Tel Aviv — For the experienced tourist to Israel
looking for more to quench his cultural thirst than the typical visits to the Tel Aviv Museum of Art and the Israel Museum in Jerusalem (although with its recent multi-million dollar expansion the Israel Museum is certainly worth another visit), Tel Aviv and Jerusalem contain many smaller art spaces that offer a more intimate experience. Often, these collections are devoted primarily to a particular artist’s work or to a refined theme.
Fittingly, an unofficial Jerusalem-Tel Aviv culture war is playing out. To Ruth Zadka, director of the Artists House in Jerusalem, hers is the better city in which to create because “Jerusalem is the epitome of pluralism. In contrast, Tel Aviv feels like Manhattan or any large cosmopolitan city. It doesn’t have the typically Middle-Eastern extremes that exist in Jerusalem, whether it be the ultra-Orthodox or the Arab population.”
In an interview, she stressed that Tel Aviv is Israel’s commercial center for both business and art and as a result, “Jerusalem is more disconnected from the art market, which gives artists the freedom to work in a more independent and non-commercial manner.” Vered Gani, an art historian and curator of the Tel Aviv Artists’ Studio Gallery, not surprisingly, sees things a bit differently: “I think that there is no cultural divide between the two cities. As a matter of fact, many artists who live in Tel Aviv exhibit and work in Jerusalem, as well as the other way around.”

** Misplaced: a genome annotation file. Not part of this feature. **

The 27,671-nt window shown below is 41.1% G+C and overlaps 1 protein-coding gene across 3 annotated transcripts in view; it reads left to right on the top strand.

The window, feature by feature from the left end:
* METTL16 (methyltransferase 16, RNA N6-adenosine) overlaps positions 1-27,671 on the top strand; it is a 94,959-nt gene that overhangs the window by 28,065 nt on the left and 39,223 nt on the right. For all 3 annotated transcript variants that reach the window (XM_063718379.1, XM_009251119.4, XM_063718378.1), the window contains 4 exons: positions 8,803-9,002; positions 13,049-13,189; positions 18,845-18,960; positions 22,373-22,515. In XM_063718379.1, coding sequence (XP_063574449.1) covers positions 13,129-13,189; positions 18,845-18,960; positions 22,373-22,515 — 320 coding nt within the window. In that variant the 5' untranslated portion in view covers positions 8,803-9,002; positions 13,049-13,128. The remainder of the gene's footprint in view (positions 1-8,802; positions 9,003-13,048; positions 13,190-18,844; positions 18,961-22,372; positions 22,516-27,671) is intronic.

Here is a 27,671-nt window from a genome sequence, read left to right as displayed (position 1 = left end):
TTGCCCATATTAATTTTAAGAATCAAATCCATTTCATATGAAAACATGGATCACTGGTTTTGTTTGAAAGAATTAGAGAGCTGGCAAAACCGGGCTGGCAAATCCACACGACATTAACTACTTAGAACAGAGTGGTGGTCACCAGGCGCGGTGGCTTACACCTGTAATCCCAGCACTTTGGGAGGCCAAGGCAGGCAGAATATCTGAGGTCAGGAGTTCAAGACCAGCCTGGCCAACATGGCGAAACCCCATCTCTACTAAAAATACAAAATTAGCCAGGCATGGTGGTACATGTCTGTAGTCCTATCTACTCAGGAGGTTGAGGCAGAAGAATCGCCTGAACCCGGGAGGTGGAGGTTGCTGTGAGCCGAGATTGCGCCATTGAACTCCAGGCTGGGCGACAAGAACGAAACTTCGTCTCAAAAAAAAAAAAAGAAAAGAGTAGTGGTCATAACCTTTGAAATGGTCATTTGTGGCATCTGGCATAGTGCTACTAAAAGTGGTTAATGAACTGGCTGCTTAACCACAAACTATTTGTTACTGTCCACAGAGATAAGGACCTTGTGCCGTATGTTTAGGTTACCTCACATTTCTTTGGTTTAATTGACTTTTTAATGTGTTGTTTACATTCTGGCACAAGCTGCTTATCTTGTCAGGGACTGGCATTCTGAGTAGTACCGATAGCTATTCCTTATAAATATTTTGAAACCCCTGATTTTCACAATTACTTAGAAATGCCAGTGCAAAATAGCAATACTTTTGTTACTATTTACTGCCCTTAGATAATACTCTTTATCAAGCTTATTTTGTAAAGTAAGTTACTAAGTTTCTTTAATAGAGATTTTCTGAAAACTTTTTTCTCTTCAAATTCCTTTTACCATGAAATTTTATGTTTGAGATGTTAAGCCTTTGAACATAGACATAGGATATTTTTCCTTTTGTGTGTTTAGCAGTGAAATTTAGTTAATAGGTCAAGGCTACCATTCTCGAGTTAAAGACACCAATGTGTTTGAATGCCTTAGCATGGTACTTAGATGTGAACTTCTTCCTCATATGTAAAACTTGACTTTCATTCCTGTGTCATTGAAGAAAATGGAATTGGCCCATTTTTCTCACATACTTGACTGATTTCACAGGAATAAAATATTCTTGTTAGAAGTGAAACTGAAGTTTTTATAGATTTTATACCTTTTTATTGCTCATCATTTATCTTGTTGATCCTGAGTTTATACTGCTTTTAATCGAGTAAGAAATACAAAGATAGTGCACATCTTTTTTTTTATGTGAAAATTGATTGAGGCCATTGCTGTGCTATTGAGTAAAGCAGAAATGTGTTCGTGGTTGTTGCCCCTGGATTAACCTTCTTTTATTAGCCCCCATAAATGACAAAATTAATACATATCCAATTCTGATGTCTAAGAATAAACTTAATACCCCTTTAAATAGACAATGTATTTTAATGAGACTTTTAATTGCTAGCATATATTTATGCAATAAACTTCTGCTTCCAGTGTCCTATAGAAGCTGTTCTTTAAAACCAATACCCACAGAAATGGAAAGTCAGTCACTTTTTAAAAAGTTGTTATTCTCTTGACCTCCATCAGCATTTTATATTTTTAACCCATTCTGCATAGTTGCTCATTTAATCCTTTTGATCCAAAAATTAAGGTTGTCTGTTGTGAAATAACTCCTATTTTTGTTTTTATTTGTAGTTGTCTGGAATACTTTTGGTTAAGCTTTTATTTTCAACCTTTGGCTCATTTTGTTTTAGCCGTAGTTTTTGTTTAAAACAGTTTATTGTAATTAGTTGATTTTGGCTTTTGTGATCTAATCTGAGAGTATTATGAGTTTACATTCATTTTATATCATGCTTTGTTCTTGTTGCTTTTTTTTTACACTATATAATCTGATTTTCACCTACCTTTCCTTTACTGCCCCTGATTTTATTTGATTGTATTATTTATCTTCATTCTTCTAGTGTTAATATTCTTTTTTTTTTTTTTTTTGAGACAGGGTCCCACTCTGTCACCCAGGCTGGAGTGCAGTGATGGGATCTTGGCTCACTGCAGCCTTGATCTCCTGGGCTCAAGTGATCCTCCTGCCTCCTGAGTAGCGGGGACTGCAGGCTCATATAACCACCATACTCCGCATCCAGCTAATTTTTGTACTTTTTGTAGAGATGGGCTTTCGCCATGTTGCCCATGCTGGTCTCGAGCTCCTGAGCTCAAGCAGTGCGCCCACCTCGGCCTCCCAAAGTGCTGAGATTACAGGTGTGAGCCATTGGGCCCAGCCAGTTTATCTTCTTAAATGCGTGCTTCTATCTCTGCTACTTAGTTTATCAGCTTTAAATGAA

Nirith Nelson, an adviser to the Jerusalem Foundation, which funds many Jerusalem-based cultural endeavors, says, “The distance between the two centers is negligible nowadays. In the past Jerusalemites used to have even a different pronunciation of words one could spot immediately. But today everything mingles and many young Israelis have had a period in their life experiencing the magic of this city.”
In any case, there is exciting art being produced all over Israel, especially in Tel Aviv and Jerusalem, and visits to these smaller spaces offer a good taste of homegrown Israeli talent.
In Jerusalem, one may want to visit the following spaces: